WITHOUT SIN by Spencer Klaw


The Life and Death of the Oneida Community
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 Disturbing tale of a 19th-century utopian community. Klaw (The Great American Medicine Show, 1975, etc.) wrote this with the cooperation of descendants of the Oneida Community, who granted him access to unpublished memoirs and letters. The result is a thorough if somewhat blinkered look at a daring experiment in social and biological engineering, a sort of Victorian brave new world. Oneida was the brainchild of John Humphrey Noyes, a preacher and writer who believed himself to be God's chosen instrument. Like other utopians, Noyes taught the perfectibility of the human being; more controversially, he also condemned monogamy in favor of sexual libertinism. After some false starts--including an arrest on morals charges--Noyes put his theories to the test in 1848 by establishing his own Eden in Oneida, New York. At first, the community flourished. Inventions poured out, including the stainless-steel cutlery still manufactured today; members enjoyed courses in languages and science, as well as equality in food, clothing, and shelter. But too often Noyes's activities seemed a forerunner of China's cultural revolution. Romantic love and celibacy were banned; at 13 or 14, girls lost their virginity, usually to Noyes himself in sessions known as ``interviews.'' Privacy was nonexistent, and members were subjected to scathing public criticism of their every fault. Noyes ruled as absolute dictator, wielding power by manipulating sexual privileges. His social experiments reached their nadir with ``stirpiculture,'' an attempt to produce superior human beings (with Noyes blood involved, if possible) through breeding experiments. Predictably, the community's idealism faded rapidly, and, by the 1880's, Oneida was more or less defunct. Effectively told, although Klaw is too busy praising Oneida life for its liberalness to grasp the parallels to modern religious cults, including the Branch Davidians. (Eight pages of b&w photographs--not seen)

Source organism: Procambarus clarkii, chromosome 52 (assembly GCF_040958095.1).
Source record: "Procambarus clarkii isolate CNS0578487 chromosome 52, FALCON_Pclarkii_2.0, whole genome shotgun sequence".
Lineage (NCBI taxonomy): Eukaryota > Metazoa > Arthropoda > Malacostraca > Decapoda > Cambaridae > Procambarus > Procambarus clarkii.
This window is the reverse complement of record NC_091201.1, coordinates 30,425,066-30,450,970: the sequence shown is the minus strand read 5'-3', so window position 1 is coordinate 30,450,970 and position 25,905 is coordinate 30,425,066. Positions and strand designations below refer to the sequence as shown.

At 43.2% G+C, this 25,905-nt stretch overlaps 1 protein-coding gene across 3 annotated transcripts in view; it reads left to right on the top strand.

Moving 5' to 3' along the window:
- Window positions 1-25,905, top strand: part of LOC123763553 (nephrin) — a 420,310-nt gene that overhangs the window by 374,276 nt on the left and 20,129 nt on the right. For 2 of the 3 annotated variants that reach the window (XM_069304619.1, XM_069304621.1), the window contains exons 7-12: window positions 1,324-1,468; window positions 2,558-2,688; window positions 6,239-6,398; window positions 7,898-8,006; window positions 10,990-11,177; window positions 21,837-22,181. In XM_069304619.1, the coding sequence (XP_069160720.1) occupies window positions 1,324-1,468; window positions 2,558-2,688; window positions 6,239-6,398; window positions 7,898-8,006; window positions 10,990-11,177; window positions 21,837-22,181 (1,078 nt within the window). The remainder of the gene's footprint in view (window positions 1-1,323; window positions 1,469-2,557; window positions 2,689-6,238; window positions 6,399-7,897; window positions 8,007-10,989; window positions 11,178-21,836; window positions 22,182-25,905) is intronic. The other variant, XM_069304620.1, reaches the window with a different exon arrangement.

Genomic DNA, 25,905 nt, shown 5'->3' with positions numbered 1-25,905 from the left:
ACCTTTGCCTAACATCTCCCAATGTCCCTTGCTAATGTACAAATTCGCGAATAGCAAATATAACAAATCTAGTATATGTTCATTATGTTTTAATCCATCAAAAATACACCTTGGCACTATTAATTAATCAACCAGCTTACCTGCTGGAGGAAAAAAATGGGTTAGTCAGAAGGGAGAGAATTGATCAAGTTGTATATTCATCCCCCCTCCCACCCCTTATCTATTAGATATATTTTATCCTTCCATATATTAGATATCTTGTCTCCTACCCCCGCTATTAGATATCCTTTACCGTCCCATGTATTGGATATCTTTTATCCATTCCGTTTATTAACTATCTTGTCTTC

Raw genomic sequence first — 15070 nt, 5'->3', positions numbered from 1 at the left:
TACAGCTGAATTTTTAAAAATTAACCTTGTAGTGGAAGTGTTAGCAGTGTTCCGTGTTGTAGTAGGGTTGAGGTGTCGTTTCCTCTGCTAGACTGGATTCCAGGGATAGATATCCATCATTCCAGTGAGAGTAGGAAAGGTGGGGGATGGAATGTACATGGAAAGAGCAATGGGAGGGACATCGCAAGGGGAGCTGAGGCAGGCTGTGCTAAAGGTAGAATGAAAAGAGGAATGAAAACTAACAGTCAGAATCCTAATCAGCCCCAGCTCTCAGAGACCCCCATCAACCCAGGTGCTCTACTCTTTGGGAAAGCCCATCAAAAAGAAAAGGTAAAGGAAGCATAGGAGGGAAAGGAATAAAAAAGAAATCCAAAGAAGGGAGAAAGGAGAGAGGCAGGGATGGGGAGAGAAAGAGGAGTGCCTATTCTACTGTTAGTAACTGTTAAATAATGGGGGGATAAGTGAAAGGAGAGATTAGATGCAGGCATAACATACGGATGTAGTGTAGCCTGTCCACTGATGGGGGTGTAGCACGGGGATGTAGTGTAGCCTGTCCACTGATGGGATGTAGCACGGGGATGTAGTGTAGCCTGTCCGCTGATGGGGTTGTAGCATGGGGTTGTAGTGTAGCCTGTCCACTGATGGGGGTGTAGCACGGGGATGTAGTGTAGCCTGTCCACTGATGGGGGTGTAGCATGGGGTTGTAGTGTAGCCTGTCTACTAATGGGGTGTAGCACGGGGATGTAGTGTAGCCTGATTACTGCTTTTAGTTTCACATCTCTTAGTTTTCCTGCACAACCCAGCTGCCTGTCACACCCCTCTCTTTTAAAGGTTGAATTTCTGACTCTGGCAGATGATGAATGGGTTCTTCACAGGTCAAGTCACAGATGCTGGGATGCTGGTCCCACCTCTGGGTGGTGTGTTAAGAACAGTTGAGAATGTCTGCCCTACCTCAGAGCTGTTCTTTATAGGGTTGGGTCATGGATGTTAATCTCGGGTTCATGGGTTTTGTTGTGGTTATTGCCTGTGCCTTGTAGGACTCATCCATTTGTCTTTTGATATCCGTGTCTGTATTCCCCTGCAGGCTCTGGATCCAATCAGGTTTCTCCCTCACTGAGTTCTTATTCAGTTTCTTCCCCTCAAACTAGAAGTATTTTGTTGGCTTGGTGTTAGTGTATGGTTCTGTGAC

Pub Date: Sept. 1st, 1993
ISBN: 0-713-99091-0
Page count: 352pp
Publisher: Viking
Review Posted Online:
Kirkus Reviews Issue: July 1st, 1993


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